When I was pregnant with my first baby, I was tired almost all the time. People told me it would only get worse after the baby came, so I obsessed over trying to figure out ahead of time what the baby’s sleep habits would look like and what I could do to make them as least painful for me as possible. “When will the baby start sleeping through the night?” was the most important question that existed, and its answer — or how to make it happen — was certainly the purpose of life and the answer to everything, as far as I could tell.
I continue to be tired much of the time, nearly seventeen years later, so needless to say, a very large portion of my motherhood has been focused on helping my children go to bed at a reasonable time and stay in bed all night.
My youngest has railed against this harder than the others, or I’ve lost my fire as I’ve gotten older, or both (probably both), and the fact that my husband found him sitting on the floor of his room — rather than in his crib — when he went to get him up in the morning a few weeks ago was just the most recent wrinkle in my years-long goal of having peaceful nights. How could I put him to bed in his crib again when I couldn’t be sure he’d stay safe inside it?
But put him to bed in his crib that night I did anyway, in the off chance his climbing out had just been a fluke, or in the even more off chance he had heard, understood, and agreed with our admonitions that that was a very dangerous thing to do and he must not climb out of his crib again. I remained on high alert that night and, indeed, early the next morning, I heard his bedroom door open and heard him crying as he walked down the stairs. So that really had to be the end of him sleeping in his crib.
But where was I supposed to put him? Until he climbed out of his crib the first night, he’d given zero indications that such a thing might be imminent. I had started to think about how he was going to need a bed soon, but hadn’t yet done anything about it, and the only bed not currently occupied by one of the boys doesn’t have a mattress. I needed an immediate solution, even if it was only temporary, so I decided to move him into my six-year-old’s bed, with my six-year-old (one of their heads at one end, one of their heads at the other).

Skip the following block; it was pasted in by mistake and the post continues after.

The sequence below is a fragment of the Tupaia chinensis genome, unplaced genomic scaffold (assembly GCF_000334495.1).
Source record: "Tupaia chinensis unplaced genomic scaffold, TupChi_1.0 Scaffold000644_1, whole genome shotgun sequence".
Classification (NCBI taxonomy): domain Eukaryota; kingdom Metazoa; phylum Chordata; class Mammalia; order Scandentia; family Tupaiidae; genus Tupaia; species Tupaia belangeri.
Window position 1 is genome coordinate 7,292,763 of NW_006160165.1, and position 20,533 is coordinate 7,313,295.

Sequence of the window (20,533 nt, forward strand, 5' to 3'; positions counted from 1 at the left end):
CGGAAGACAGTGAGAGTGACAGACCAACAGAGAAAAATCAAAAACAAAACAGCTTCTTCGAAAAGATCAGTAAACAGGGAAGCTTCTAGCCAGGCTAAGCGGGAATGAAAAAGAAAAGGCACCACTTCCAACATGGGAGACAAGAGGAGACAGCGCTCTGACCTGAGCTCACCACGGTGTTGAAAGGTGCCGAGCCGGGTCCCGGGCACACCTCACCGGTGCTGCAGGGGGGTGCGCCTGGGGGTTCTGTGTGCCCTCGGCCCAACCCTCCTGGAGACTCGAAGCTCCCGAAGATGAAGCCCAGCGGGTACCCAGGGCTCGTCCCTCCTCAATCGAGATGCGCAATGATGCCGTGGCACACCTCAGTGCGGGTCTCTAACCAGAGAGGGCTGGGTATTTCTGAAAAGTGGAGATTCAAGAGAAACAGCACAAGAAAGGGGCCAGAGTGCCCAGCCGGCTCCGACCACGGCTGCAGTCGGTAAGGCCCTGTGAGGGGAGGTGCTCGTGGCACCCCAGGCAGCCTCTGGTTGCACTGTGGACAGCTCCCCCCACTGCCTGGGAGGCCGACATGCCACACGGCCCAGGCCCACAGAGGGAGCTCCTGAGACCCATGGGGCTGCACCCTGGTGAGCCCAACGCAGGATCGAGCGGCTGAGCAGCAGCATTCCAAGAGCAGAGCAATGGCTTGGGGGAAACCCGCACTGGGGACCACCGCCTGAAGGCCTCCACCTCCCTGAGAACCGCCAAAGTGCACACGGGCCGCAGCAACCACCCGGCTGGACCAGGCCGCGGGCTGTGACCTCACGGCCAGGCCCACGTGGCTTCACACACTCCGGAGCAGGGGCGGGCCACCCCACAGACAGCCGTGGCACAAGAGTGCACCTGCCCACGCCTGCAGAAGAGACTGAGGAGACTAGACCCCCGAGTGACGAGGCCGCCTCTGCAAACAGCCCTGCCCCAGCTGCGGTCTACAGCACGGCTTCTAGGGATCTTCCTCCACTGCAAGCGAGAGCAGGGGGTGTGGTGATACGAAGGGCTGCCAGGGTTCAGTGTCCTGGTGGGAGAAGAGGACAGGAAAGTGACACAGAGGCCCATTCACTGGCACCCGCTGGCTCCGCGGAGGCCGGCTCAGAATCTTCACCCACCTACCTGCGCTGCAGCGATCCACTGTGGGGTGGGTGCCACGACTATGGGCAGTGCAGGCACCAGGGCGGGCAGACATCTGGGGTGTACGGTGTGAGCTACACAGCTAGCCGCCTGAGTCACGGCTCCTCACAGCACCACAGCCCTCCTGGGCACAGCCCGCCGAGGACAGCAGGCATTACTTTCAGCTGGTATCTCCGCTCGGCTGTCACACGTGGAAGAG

You’re probably wondering if this was really a good idea. You’re probably thinking that my six-year-old might resist having a new bedmate. You’re probably wondering if it’s safe to have the two youngest, very mischievous boys together in a bed without bars. You’re probably wondering if the fact that the room my six-year-old is in is also shared with three of the other boys would create a problem, with its two sets of bunk beds (which means two top bunks, which are possibly my two-year-old’s very favorite places and a source of terror for me) and so many older boys who think the baby is the cutest thing they’ve ever seen — would they really leave him alone and not wake him up when he’s sleeping? If he ever even falls asleep to begin with, in this wonderland?
You’d be smart to ask all these things, and I considered each one. Lack of other options forced my hand, so I made the best of it, and this is what has happened:
My two-year-old loves sleeping in his brother’s bed. He could not possibly love it any more than he does. He has started asking to go to bed! Just the other morning I took a picture of him, so peacefully was he sleeping in his new sleep situation even as I was waking my six-year-old up for school and yell-whispering at him to be careful and quiet getting out of bed. As for that six-year-old, I’d given him the very weighty responsibility of making sure the baby stayed in the bed and didn’t cause trouble, and he’s taken up this new responsibility with cheerfulness and seriousness. He even surrounded the baby’s pillow with his own beloved stuffed animals, all on his own.
But perhaps the biggest positive has been the fact that the baby, who had woken up in the night without fail almost every single night since last March, has done so only once since moving into the big boy bed a month ago, and that one time was during the first week when he was still getting acclimated.
It took a long time to get to the peaceful-night stage with my youngest—he’s two-and-a-half, and I could generally count on my babies being content in bed by the one-year mark. I never would have guessed that moving him into a bed with his brother would be the answer! I was telling my husband that moving the baby out of the crib and into a big boy bed felt like a real end to babyhood. “Well, that and potty training,” he said. Oh right, potty training … that’s the next task. I’m feeling energized by the bits of spring we’ve seen so far, so maybe I’m ready to handle it? Though a baby who sleeps in a big boy bed and no longer wears diapers isn’t really a baby at all, and I’m quite sure I’m not at all ready for that.